Death Valley Junction, California facts for kids
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Death Valley Junction
Old buildings in the Historic District
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|Elevation||2,041 ft (622 m)|
|GNIS feature ID||1656477|
Death Valley Junction Historic District
|Location||CA 127 and CA 190, Death Valley Junction, California|
|Architect||Alexander H. McCulloch|
|Architectural style||Mission/Spanish Revival|
|NRHP reference No.||80000802|
|Added to NRHP||December 10, 1980|
Death Valley Junction, more commonly known as Amargosa (Spanish for "Bitter"), is a tiny Mojave Desert unincorporated community in Inyo County, California, at the intersection of SR 190 and SR 127, in the Amargosa Valley and just east of Death Valley National Park. The zip code is 92328, the elevation is 2,041 ft (622 m), and the population is fewer than 4.
Death Valley Junction is home to the Amargosa Opera House and Hotel, where resident Marta Becket staged dance and mime shows from the late 1960s until her last show in February 2012. Becket died in 2017. The hotel is still operating next to the opera house, but beyond these maintained areas, the town is in a state of disrepair. There is no gas station, and only one restaurant, the Amargosa Cafe. The town is owned by the non-profit Amargosa Opera House Inc. which runs the Opera House, Hotel, and cafe
The community's location, 27 miles (43 km) east-southeast of Furnace Creek, on the east side of Death Valley is south of Nevada's Amargosa Valley and near Ash Meadows National Wildlife Refuge. East/South East, 27 miles, is Pahrump, Nevada. South on SR127 is the town of Shoshone, California. The closest straight-line distance to the Nevada state line is roughly five miles northeast.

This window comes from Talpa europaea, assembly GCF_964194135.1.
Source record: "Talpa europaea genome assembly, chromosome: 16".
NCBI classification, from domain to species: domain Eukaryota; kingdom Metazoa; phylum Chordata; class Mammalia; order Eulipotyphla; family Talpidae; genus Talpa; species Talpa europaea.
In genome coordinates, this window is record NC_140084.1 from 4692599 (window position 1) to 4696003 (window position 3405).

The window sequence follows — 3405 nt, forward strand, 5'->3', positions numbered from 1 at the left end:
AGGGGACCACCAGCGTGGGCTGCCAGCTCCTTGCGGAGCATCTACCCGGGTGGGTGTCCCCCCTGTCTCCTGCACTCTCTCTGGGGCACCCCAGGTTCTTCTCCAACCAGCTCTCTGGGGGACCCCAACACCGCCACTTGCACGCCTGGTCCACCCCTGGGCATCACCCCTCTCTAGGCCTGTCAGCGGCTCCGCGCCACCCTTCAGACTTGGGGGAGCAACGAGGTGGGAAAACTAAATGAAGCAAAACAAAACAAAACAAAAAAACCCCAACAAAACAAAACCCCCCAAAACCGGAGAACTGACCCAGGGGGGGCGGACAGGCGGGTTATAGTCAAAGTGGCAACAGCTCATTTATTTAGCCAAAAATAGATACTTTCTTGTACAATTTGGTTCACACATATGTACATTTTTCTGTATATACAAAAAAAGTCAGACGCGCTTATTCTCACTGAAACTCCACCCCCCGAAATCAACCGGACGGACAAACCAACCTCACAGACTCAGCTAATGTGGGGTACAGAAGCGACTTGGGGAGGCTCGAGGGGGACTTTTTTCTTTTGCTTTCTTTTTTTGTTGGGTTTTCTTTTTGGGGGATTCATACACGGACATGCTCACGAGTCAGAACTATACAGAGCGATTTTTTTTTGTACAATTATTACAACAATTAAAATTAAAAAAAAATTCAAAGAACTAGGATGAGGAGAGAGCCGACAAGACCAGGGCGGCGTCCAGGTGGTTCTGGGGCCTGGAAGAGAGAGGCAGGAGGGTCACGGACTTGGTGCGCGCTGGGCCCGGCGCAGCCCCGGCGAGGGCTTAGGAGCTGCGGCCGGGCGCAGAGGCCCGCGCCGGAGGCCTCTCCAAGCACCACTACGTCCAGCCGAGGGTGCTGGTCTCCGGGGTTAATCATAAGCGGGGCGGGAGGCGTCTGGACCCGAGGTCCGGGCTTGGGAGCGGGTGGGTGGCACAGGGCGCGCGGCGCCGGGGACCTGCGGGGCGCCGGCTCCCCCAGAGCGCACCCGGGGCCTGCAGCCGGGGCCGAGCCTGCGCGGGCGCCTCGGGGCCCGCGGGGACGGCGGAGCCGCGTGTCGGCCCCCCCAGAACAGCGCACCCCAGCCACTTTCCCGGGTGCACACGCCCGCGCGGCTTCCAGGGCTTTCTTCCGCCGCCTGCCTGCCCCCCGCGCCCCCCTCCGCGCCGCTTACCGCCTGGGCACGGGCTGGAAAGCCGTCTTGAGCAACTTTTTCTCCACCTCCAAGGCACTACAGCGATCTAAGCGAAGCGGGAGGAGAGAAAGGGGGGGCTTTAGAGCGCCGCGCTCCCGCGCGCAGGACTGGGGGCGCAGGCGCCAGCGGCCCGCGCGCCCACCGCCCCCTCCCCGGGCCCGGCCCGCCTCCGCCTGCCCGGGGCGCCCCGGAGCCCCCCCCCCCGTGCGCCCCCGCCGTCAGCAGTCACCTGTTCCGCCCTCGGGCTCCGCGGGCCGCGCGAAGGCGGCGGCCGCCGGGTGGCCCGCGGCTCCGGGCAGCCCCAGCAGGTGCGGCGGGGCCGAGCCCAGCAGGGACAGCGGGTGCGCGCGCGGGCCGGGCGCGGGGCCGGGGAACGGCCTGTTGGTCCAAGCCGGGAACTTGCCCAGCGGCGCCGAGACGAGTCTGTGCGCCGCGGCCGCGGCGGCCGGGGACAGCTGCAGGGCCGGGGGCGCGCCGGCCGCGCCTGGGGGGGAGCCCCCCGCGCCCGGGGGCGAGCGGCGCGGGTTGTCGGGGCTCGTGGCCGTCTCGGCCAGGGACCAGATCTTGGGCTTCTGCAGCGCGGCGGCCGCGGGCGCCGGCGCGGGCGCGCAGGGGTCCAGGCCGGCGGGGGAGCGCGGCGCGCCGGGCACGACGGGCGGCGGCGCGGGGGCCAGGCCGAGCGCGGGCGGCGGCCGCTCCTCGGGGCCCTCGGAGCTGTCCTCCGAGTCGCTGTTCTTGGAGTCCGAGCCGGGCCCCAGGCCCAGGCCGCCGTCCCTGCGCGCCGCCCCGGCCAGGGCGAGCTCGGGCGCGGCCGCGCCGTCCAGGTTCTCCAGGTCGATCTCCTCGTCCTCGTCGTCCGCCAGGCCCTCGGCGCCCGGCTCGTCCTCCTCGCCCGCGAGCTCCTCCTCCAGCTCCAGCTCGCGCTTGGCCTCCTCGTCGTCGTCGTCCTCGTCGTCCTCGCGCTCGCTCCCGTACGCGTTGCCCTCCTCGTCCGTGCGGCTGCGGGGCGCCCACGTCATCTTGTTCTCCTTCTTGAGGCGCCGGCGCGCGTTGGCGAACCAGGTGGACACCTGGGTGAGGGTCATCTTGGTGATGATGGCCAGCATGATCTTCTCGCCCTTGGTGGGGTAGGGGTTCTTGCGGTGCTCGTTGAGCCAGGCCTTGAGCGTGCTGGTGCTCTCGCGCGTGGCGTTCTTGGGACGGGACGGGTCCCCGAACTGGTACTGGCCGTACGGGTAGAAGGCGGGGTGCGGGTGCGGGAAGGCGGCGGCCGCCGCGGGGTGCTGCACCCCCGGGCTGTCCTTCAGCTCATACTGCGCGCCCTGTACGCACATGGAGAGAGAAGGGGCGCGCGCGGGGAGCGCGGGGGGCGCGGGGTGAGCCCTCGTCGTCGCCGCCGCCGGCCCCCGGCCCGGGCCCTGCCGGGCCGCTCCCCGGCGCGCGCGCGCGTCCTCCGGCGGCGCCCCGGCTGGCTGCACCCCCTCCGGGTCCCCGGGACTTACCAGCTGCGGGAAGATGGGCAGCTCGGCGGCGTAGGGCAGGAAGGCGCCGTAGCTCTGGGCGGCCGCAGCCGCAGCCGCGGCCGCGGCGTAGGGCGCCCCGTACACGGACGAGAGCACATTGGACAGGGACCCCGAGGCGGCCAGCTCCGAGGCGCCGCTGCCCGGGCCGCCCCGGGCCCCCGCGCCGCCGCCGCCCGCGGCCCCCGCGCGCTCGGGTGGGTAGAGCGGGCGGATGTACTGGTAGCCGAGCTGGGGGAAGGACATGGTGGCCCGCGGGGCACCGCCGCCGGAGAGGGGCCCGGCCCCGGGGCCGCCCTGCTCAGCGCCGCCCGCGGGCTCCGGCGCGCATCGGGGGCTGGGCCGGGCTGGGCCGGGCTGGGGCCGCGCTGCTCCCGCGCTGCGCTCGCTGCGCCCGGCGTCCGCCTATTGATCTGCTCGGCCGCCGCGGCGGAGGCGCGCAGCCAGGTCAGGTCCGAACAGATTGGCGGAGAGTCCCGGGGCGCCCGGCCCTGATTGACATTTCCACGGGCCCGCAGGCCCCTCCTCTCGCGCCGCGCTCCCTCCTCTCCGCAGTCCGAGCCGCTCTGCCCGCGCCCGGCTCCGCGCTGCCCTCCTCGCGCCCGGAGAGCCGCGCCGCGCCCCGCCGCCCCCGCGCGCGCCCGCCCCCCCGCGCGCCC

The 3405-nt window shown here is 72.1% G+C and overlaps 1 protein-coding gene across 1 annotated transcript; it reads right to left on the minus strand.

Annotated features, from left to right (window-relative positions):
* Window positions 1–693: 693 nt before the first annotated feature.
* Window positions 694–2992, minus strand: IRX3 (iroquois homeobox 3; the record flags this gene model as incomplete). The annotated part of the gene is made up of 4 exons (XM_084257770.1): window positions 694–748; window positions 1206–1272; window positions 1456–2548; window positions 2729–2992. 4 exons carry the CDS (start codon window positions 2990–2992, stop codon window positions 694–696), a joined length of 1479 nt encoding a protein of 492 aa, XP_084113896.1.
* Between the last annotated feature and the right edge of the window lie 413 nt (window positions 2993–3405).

Government documents show an effort by the Timbisha Shoshone tribal government to acquire about 7,200 acres (29 km2) in the area during 1999 to 2000. This includes areas for residences and the official federal sanction to use some government lands for traditional ceremonies.
In 1914, the Death Valley Railroad started operating between Ryan, California and Death Valley Junction. It carried borax until 1928, when operations ceased. The name of the town was changed to Death Valley Junction from Amargosa (bitter in Spanish, most likely meaning "bitter water", as the Spanish words agua and amargosa are feminine). From 1923 to 1925 the Pacific Coast Borax Company constructed buildings in the town, hiring architect Alexander Hamilton McCulloch to design a Spanish Colonial Revival whistle stop centered at the hotel, theater and office complex building, now known as the Amargosa Opera House and Hotel.
The town began to decline in the mid-20th century. However, in 1967 dancer and actress Marta Becket happened to visit due to an automobile repair. She became enamored with the theater, and with help from benefactors, she leased, then purchased, the hotel and theater complex. The Amargosa is now owned by a non-profit organization.
The Death Valley post office opened in 1908 and transferred to Furnace Creek Ranch in 1961. The Amargosa post office opened in 1962, changed its name to Death Valley Junction in 1968.
In 1980 the town was included in the National Register of Historic Places as the "Death Valley Junction Historic District."
Local wired telephones were manual telephone service until the 1980s. To reach a phone in Death Valley Junction when the area was under manual service required dialing the operator and asking for "Death Valley Junction, California, Toll Station" (and the one-digit number). Placing an outbound call required lifting the receiver and waiting for an operator. The operator who answered was in Los Angeles (over 150 miles away). Death Valley Junction is now in area codes 442 and 760.
- "Shotgun" Kitty Tubb - wife of the original owner of the town, Robert Tubb
- Marta Becket - retired actress, dancer, choreographer and painter
- Harry Rosenberg - engineer who was instrumental in creating useful alloys of titanium
Death Valley Junction, California Facts for Kids. Kiddle Encyclopedia.